New Jersey's largest health care entity, Saint Barnabas Health Care System, is in technical default on $768 million of debt issued through the New Jersey Health Care Facilities Financing Authority due to shrinking liquidity.

While Saint Barnabas continues to meet debt service payment obligations, the health care provider is in a non-payment-related default. Saint Barnabas must have at least 60 days cash on hand and maintain debt service coverage of one times to comply with bond covenants, according to Moody's Investors Service. Saint Barnabas expects to fall short of those liquidity requirements.

"While audited financial statements for the fiscal year ended Dec. 31, 2008, are not expected to be available until sometime in May 2009, it is expected that such audited financial statements will reflect that [Saint Barnabas] and the obligated group were not in compliance as of the Dec. 31, 2008, testing date with certain non-payment covenants relating to liquidity and debt service coverage," according to a material event notice filed by the borrower.

Saint Barnabas expects to release today its unaudited financial statements for the fourth quarter of 2008 and will hold an investor conference call on Feb. 18.

However, a spokesperson for the system said Saint Barnabas continues to be financially sound and able to meet all of its financial obligations on a timely basis.

"We will continue to serve the health care needs of our communities with the same high standard of care we have always delivered," the spokesperson said via e-mail. "Because of the current economic environment which has affected institutions of all kinds, we are in technical violation of certain covenants of some of our bonds. This does not have any impact on our operations and we are actively engaged with independent advisers to develop a plan to remedy these violations. We have also begun discussions with bondholders and bond insurers with the goal of amending, modifying, or obtaining a waiver of compliance with the debt covenants."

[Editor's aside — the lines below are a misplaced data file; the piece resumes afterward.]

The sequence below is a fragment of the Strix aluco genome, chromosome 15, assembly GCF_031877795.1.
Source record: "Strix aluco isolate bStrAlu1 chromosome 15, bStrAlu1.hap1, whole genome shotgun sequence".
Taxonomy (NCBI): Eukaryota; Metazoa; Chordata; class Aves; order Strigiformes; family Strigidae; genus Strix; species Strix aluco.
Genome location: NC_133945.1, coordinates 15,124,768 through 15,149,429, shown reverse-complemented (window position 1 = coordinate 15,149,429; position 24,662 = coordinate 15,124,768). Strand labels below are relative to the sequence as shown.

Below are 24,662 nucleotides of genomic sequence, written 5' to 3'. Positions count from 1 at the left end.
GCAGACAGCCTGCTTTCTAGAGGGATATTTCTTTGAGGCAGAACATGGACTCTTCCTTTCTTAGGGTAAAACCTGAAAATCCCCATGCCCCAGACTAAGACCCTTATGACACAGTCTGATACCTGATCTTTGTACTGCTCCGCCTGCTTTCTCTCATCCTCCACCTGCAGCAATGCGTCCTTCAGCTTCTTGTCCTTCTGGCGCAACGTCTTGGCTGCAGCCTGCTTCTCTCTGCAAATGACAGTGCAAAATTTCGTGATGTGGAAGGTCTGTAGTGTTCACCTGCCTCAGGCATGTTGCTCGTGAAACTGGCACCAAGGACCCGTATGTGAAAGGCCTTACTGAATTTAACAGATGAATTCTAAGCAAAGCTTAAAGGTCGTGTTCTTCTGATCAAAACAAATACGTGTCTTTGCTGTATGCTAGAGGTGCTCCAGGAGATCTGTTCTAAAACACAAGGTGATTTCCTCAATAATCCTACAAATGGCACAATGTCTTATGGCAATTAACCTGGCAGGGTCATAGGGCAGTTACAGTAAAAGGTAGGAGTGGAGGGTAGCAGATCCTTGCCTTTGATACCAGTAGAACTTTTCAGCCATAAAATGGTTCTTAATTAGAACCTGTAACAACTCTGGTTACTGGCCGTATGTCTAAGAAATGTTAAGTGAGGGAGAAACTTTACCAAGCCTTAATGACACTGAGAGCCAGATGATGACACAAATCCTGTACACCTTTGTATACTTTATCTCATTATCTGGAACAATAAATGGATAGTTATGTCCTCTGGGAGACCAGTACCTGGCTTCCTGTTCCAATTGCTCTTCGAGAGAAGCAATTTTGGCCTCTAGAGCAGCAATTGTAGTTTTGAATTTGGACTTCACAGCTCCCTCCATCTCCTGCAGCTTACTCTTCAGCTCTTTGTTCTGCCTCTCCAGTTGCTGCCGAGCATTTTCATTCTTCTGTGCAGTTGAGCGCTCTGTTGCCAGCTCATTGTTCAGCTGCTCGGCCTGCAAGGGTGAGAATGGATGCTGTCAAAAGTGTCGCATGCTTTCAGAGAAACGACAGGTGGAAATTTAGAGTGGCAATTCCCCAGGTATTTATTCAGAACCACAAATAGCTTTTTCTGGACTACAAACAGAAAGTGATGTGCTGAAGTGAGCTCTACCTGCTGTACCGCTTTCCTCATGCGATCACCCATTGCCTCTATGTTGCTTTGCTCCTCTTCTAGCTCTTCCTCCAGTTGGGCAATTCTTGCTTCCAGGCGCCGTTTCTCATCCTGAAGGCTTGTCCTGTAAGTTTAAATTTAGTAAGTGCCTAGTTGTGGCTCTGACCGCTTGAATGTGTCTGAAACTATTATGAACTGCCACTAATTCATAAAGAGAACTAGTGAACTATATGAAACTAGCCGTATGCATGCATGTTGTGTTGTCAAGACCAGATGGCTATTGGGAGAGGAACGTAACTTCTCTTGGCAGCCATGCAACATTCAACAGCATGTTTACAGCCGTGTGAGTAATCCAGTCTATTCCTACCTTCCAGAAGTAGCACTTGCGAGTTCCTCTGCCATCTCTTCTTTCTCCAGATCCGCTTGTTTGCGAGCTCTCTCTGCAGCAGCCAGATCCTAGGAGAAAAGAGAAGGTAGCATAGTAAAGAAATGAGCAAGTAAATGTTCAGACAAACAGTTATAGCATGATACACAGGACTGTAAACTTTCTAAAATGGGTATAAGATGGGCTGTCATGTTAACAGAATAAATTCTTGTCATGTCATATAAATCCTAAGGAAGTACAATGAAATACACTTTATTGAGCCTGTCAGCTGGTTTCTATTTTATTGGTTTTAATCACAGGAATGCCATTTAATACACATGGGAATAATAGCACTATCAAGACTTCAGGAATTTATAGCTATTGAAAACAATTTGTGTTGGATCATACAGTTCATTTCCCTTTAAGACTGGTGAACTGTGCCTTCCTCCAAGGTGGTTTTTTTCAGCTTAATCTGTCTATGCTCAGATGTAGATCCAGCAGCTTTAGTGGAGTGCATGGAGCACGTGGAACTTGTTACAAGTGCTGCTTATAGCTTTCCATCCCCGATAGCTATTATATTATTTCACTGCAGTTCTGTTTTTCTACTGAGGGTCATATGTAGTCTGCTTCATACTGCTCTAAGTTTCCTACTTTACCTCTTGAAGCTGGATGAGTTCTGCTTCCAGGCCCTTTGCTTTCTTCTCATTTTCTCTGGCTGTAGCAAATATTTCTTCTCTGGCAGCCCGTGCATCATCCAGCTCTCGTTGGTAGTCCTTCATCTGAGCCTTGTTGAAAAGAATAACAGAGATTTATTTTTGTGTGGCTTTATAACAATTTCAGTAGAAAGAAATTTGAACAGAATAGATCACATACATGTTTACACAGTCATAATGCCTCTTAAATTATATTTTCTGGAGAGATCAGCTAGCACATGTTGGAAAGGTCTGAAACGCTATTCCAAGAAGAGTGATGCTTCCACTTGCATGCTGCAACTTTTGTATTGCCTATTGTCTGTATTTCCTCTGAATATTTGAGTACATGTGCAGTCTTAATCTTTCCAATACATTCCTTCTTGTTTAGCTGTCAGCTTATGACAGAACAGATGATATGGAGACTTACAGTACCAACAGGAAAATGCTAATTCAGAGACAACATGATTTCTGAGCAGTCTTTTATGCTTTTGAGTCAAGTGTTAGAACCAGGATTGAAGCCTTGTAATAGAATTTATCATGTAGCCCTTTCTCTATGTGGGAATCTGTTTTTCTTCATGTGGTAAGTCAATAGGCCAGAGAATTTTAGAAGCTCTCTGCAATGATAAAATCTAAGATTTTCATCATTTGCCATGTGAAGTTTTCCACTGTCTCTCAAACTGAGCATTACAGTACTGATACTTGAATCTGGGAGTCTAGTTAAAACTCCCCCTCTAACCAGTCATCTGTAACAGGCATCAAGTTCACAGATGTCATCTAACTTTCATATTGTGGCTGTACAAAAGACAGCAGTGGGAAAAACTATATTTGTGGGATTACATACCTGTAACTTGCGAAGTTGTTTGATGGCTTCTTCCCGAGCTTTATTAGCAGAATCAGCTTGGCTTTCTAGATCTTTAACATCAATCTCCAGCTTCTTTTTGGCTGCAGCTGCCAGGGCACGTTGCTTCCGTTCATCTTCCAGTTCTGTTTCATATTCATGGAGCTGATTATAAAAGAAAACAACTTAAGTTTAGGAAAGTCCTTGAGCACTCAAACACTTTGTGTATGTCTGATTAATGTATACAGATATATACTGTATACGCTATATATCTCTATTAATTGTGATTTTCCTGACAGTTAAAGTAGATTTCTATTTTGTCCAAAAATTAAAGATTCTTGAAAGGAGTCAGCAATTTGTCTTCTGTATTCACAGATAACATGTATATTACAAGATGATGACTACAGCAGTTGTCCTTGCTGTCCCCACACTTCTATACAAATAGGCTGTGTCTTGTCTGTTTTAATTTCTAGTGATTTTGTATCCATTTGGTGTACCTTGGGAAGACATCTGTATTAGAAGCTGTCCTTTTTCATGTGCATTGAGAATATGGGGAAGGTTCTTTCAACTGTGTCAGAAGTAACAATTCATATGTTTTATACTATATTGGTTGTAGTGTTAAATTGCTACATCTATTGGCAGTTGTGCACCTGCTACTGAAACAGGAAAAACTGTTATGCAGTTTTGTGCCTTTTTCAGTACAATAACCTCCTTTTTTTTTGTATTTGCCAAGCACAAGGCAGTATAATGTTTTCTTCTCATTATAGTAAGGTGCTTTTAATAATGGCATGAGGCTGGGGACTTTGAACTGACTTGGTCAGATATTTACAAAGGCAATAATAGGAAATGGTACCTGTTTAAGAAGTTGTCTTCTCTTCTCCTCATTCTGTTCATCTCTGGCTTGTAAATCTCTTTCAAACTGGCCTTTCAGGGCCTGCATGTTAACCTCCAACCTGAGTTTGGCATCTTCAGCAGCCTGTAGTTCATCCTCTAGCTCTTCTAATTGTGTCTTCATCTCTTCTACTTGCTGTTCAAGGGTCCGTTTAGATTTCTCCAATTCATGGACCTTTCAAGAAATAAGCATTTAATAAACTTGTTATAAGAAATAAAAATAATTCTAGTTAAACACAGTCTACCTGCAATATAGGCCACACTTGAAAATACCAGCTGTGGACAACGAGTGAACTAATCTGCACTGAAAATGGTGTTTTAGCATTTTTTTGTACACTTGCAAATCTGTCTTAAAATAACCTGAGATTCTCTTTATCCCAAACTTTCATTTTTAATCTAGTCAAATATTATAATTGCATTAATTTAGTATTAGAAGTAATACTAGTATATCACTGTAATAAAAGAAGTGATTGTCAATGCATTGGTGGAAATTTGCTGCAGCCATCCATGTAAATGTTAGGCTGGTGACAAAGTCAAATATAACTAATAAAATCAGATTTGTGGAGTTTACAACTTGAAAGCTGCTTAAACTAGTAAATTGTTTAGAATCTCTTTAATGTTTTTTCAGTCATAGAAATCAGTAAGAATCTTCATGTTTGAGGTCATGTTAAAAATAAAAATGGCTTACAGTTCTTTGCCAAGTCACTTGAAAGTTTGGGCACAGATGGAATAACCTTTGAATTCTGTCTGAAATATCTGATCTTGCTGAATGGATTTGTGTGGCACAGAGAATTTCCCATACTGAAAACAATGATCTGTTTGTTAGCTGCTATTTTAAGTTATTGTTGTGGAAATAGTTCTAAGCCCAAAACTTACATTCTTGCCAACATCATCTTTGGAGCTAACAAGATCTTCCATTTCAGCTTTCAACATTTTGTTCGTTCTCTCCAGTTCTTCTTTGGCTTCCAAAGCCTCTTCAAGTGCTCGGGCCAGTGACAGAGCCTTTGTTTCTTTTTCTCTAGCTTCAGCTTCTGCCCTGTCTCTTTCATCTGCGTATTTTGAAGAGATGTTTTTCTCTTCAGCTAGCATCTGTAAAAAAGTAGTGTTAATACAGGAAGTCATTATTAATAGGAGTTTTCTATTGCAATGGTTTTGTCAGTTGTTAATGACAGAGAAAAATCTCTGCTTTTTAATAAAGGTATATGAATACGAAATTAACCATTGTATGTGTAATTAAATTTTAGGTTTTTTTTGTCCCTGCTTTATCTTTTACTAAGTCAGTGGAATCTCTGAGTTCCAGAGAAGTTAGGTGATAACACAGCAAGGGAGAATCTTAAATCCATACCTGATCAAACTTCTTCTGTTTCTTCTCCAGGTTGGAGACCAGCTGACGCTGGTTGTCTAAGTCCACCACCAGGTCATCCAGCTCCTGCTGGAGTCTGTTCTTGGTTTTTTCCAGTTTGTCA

A large portion of the debt is insured through MBIA Insurance Corp. and Financial Security Assurance Inc. Wachovia Bank NA and JPMorgan Chase Bank NA provide letters of credit on a part of the debt.

In early December, Fitch Ratings dropped Saint Barnabas to BB-plus from BBB, affecting roughly $900 million of debt. The outlook is negative. Fitch cited the credit's possible technical default for the credit change.

On Nov. 19, Moody's affirmed the credit's $850 million of debt sold through the NJHCFFA at Baa2 and revised the outlook to negative. One month before that, Standard & Poor's downgraded the system to BBB-minus from BBB and placed a stable outlook on the credit.

Standard & Poor's analyst Liz Sweeney said its downgrade in October reflected the likelihood of a default.

The health care provider has six acute-care hospitals within its system, including Saint Barnabas Medical Center in Livingston and Newark Beth Israel Medical Center.

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